PARK CITY, Utah (AP) — "Teen" is the most searched term in online pornography, and thousands of young people enter the amateur porn industry every day, lured by promises of quick money and hopes for fame.
The disturbing world of amateur pornography — professionally produced films made to look like home movies — is exposed in the new documentary by Jill Bauer and Ronna Gradus, "Hot Girls Wanted," which premiered Saturday at the Sundance Film Festival.
Craigslist ads promising free flights to Miami bring in a constant stream of would-be porn stars.
"Every day, another girl turns 18," says Riley, a 23-year-old "agent" who hosts half a dozen young women eager to enter the industry at his Miami home. He says the career-span for these 18- to 21-year-olds is typically three months.
Teenagers who have grown up in the age of the Internet have always known porn is easy to find. And as pop culture has become more and more sexualized, the taboo against sex on film has faded for them, the attitude being, "We're doing it anyway, why not get paid?"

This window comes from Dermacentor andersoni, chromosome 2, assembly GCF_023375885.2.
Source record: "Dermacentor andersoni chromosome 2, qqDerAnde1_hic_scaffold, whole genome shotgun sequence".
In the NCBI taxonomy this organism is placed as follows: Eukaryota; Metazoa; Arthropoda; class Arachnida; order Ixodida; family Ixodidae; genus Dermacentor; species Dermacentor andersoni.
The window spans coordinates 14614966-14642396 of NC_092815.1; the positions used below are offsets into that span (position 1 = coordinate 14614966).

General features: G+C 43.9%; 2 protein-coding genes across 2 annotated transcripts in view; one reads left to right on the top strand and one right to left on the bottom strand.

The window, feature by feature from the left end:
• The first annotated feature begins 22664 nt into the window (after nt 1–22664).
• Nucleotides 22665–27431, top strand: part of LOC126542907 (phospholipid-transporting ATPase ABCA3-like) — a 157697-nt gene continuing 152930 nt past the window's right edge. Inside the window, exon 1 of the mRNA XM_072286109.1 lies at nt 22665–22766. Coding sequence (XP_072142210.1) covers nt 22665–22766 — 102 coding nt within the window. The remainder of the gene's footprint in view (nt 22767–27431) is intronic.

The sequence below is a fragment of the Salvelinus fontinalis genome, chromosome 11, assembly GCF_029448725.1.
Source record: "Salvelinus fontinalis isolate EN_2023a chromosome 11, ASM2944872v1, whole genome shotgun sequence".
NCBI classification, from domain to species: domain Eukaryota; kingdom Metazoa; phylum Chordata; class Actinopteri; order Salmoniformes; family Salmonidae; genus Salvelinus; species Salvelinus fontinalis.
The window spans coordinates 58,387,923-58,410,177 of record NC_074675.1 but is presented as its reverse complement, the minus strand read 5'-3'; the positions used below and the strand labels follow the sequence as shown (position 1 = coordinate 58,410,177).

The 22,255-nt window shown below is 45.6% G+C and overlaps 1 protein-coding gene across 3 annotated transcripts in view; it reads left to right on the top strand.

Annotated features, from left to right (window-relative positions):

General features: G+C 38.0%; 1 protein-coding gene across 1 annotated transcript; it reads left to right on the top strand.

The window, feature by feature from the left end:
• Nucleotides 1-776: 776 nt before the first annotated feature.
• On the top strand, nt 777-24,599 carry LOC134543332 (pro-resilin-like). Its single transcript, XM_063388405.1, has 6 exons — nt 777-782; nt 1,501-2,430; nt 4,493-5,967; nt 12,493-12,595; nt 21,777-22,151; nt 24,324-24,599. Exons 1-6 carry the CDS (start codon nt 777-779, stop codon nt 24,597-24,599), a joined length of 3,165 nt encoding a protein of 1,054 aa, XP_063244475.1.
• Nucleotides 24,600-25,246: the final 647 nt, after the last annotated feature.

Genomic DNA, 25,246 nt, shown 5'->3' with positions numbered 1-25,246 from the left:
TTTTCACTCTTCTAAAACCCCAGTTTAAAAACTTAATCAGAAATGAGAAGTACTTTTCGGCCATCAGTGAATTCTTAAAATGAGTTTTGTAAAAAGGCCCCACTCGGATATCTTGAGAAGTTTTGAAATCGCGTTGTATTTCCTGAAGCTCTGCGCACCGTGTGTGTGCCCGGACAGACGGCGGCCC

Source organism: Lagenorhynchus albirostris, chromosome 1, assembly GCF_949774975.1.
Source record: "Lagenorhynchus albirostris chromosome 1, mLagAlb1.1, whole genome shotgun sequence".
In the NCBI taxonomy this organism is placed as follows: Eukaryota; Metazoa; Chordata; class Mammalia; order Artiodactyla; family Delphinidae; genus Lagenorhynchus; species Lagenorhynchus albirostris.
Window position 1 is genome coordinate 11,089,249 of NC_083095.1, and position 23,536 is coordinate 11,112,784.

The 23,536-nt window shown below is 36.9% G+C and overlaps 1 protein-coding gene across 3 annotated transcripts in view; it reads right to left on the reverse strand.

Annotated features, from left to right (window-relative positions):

The filmmakers said that according to current laws, it's legal for anyone with a camera who calls himself a porn producer to solicit sex. The woman is technically being paid for her "performance," not the sex act.
Tressa, an 18-year-old girl featured in the film, was attracted to porn as a way to escape her Texas hometown. She said she earned $25,000 in her four months in the industry, but after paying for lingerie, manicures, makeup and biweekly STD tests, she only had about $2,000 in her bank account when she quit the business.
"It's easy to take advantage of an 18-year-old girl," she said.
Associated Press entertainment writer Sandy Cohen is on Twitter at www.twitter.com/APSandy